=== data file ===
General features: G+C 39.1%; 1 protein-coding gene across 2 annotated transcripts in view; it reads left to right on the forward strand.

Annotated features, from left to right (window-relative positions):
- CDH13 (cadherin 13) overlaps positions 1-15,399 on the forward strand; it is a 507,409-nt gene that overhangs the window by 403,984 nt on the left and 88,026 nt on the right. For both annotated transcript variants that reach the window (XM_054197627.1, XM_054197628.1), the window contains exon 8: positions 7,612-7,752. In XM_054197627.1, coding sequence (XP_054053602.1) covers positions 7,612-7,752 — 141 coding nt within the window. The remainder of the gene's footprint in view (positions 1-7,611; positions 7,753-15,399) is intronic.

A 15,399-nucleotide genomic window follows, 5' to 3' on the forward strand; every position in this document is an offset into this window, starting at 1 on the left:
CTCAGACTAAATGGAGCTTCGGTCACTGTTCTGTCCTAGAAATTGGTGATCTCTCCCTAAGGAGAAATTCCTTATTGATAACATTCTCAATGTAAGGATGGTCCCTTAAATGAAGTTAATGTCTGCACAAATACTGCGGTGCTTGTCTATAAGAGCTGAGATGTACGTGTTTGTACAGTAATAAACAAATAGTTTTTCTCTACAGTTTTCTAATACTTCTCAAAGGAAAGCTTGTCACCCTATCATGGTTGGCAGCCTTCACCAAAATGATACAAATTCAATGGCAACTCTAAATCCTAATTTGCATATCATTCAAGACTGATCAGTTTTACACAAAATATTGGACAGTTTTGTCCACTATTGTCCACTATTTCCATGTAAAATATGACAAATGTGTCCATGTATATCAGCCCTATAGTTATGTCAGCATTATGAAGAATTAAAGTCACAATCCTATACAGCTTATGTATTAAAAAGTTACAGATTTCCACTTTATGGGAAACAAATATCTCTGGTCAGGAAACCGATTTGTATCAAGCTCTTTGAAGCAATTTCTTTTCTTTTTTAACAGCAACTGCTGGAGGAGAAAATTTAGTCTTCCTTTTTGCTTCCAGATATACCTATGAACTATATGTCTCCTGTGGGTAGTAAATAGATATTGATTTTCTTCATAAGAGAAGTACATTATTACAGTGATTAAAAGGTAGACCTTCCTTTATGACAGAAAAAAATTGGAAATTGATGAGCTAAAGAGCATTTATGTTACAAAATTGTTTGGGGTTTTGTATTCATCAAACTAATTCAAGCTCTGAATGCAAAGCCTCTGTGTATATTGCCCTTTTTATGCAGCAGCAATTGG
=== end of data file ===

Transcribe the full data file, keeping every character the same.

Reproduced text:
General features: G+C 39.1%; 1 protein-coding gene across 2 annotated transcripts in view; it reads left to right on the forward strand.

Annotated features, from left to right (window-relative positions):
- CDH13 (cadherin 13) overlaps positions 1-15,399 on the forward strand; it is a 507,409-nt gene that overhangs the window by 403,984 nt on the left and 88,026 nt on the right. For both annotated transcript variants that reach the window (XM_054197627.1, XM_054197628.1), the window contains exon 8: positions 7,612-7,752. In XM_054197627.1, coding sequence (XP_054053602.1) covers positions 7,612-7,752 — 141 coding nt within the window. The remainder of the gene's footprint in view (positions 1-7,611; positions 7,753-15,399) is intronic.

A 15,399-nucleotide genomic window follows, 5' to 3' on the forward strand; every position in this document is an offset into this window, starting at 1 on the left:
CTCAGACTAAATGGAGCTTCGGTCACTGTTCTGTCCTAGAAATTGGTGATCTCTCCCTAAGGAGAAATTCCTTATTGATAACATTCTCAATGTAAGGATGGTCCCTTAAATGAAGTTAATGTCTGCACAAATACTGCGGTGCTTGTCTATAAGAGCTGAGATGTACGTGTTTGTACAGTAATAAACAAATAGTTTTTCTCTACAGTTTTCTAATACTTCTCAAAGGAAAGCTTGTCACCCTATCATGGTTGGCAGCCTTCACCAAAATGATACAAATTCAATGGCAACTCTAAATCCTAATTTGCATATCATTCAAGACTGATCAGTTTTACACAAAATATTGGACAGTTTTGTCCACTATTGTCCACTATTTCCATGTAAAATATGACAAATGTGTCCATGTATATCAGCCCTATAGTTATGTCAGCATTATGAAGAATTAAAGTCACAATCCTATACAGCTTATGTATTAAAAAGTTACAGATTTCCACTTTATGGGAAACAAATATCTCTGGTCAGGAAACCGATTTGTATCAAGCTCTTTGAAGCAATTTCTTTTCTTTTTTAACAGCAACTGCTGGAGGAGAAAATTTAGTCTTCCTTTTTGCTTCCAGATATACCTATGAACTATATGTCTCCTGTGGGTAGTAAATAGATATTGATTTTCTTCATAAGAGAAGTACATTATTACAGTGATTAAAAGGTAGACCTTCCTTTATGACAGAAAAAAATTGGAAATTGATGAGCTAAAGAGCATTTATGTTACAAAATTGTTTGGGGTTTTGTATTCATCAAACTAATTCAAGCTCTGAATGCAAAGCCTCTGTGTATATTGCCCTTTTTATGCAGCAGCAATTGG